Policy to make electricity costlier?

Dhaka,  Sun,  24 September 2017
Published : 21 Aug 2017, 21:58:09

Policy to make electricity costlier?

Government agencies do not have clear understanding so far as to the exact cost estimates for natural gas price after the LNG (regasified) starts flowing in the supply systems, writes Mushfiqur Rahman
UK-based The Financial Times published an optimistic article on Bangladesh's prospect to become a manufacturing hub in Asia. The prospect may become a reality if the country can provide infrastructure for unhindered import and export and ensure a suitable investment environment. As of now 'doing business' indexes are not the best. Export and import infrastructures are not in good conditions. Investors' confidence is often negative. Absence of reliable grid power supply, shortages of fuel gas and its unreliable supply, unpredictable future energy prices of natural gas and electric energy  cause further concern for businesses and industries. 

The lead news in the August 20, 2017 issue of Financial Express reads 'Energy likely to be threefold costlier over next 10 years'. Surely, Bangladesh needs to significantly improve availability of land, energy and transport infrastructure for improving investment climate. 

Despite the manifold increase of power generation capacity (installed) in last eight years, Bangladesh still suffers from unreliable power supply problems. The major power generation and distribution company of the government, Bangladesh Power Development Board (BPDB) systematically reports that there is minimum or no gap between power generation and demand in the country. But people in the towns and villages experience systematic load shedding and  unreliable power supply problems. The State Minister for Energy and Power said in a seminar on August 20, 2017 (organised by the Forum of Energy Reporters Bangladesh) that 'the government would ensure power for all citizens by 2018. But supplying uninterrupted electricity will take more time.'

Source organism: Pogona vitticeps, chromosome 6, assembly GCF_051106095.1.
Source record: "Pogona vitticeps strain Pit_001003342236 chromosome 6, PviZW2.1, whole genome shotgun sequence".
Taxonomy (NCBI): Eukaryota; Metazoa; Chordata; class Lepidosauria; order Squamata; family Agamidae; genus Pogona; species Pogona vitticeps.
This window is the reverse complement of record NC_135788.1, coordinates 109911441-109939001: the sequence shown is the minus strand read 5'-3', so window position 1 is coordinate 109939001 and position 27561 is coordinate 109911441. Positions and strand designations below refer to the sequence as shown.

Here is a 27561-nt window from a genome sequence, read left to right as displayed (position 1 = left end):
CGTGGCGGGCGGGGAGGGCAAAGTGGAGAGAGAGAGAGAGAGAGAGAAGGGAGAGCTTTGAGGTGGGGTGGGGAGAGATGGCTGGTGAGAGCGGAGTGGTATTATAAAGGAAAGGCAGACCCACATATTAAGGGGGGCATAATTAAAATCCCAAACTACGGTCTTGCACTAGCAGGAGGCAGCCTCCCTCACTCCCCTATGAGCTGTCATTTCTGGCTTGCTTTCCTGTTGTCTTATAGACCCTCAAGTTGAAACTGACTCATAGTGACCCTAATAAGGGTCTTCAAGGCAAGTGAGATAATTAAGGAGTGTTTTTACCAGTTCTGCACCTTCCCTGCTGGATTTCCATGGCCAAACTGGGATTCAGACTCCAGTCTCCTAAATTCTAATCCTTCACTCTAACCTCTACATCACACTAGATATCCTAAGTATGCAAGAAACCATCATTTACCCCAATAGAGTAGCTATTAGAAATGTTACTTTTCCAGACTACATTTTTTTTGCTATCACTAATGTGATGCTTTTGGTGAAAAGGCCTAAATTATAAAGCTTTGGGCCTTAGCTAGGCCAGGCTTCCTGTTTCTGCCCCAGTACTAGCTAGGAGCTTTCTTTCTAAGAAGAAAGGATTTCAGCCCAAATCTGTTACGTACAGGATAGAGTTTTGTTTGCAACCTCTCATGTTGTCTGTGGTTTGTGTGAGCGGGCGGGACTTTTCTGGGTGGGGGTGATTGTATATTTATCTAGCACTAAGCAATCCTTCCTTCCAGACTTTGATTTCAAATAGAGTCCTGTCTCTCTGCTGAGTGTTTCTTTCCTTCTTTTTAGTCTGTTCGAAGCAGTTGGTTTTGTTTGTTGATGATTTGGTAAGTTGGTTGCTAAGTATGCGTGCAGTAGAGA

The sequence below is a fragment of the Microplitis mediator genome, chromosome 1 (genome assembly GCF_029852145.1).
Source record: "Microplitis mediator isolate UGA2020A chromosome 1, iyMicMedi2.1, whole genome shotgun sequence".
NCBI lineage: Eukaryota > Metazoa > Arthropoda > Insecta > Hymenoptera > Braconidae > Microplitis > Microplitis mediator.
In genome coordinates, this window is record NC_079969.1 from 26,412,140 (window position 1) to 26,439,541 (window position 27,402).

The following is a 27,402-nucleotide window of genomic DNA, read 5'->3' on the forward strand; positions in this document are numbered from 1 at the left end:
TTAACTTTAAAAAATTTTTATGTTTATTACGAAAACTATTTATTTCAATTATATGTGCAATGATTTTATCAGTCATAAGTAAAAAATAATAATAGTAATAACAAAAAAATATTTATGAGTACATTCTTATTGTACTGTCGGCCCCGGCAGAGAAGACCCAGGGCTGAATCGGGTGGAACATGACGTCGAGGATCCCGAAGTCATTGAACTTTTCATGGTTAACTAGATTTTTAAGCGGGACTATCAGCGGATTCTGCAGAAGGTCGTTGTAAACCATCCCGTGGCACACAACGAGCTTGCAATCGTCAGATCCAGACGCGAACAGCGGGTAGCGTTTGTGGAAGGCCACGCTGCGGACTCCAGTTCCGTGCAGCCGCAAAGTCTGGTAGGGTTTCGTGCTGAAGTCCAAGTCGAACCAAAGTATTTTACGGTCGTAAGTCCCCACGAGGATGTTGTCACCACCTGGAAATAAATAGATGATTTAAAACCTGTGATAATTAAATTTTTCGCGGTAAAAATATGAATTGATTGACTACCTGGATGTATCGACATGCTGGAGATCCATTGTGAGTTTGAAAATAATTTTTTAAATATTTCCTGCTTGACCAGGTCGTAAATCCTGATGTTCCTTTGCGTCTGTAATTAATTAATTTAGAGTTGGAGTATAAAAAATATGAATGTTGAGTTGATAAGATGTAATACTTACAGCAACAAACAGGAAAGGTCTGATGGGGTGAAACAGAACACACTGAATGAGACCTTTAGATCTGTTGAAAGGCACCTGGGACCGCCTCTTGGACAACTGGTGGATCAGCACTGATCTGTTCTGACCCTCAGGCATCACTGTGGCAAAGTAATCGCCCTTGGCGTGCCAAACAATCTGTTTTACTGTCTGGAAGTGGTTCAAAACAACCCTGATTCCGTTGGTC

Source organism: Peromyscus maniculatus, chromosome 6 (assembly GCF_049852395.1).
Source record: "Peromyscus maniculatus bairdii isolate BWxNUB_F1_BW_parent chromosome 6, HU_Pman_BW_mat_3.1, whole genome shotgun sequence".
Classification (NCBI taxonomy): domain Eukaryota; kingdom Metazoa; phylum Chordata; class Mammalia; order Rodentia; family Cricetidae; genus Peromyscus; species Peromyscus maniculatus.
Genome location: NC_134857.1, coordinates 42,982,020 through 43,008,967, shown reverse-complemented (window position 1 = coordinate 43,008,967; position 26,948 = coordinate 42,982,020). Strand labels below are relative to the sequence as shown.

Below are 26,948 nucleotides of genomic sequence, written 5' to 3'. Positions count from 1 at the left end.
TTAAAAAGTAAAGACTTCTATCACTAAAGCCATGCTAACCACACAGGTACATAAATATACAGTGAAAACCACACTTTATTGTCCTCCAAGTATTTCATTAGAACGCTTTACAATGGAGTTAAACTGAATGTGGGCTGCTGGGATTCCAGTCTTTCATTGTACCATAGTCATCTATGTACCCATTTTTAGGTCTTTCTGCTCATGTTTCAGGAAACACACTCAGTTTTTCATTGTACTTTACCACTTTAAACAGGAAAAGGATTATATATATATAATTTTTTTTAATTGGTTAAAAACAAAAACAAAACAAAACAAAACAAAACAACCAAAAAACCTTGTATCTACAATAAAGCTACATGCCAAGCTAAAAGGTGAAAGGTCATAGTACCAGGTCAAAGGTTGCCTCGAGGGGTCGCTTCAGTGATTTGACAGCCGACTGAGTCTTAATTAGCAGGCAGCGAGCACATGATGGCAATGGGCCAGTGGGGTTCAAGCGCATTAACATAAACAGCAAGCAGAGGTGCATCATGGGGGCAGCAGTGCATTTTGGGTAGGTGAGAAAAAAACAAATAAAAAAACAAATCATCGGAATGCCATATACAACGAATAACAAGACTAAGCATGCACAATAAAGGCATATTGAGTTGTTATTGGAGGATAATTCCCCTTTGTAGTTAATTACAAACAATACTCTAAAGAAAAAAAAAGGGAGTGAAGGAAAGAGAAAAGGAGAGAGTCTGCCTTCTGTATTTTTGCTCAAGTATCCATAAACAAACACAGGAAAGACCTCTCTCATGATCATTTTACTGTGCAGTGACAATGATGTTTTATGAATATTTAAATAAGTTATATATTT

Government's several promises for base load power plant development initiatives (mainly coal-based power plants planned on imported coal) remain behind the schedule. There is no guarantee that a major coal-fired base load power plant will commence operation within 2021 due to the delay in power plant construction and absence of coal import infrastructure development. 

Natural gas production and supply in the country have increased 1,200 MMCFD over the last eight years but gas demand has doubled during the same period. The yearly natural gas use has reached nearly 1.0 trillion cubic feet now (with nearly 2,700 MMCF gas produced daily and supplied from operating local gas wells). The existing gas supply shortage is estimated at 700 MMCF daily. Now, with the general election not far, the government is trying to install 3,000 mw equivalent of liquid fuel-based small power plants as steps for crisis management.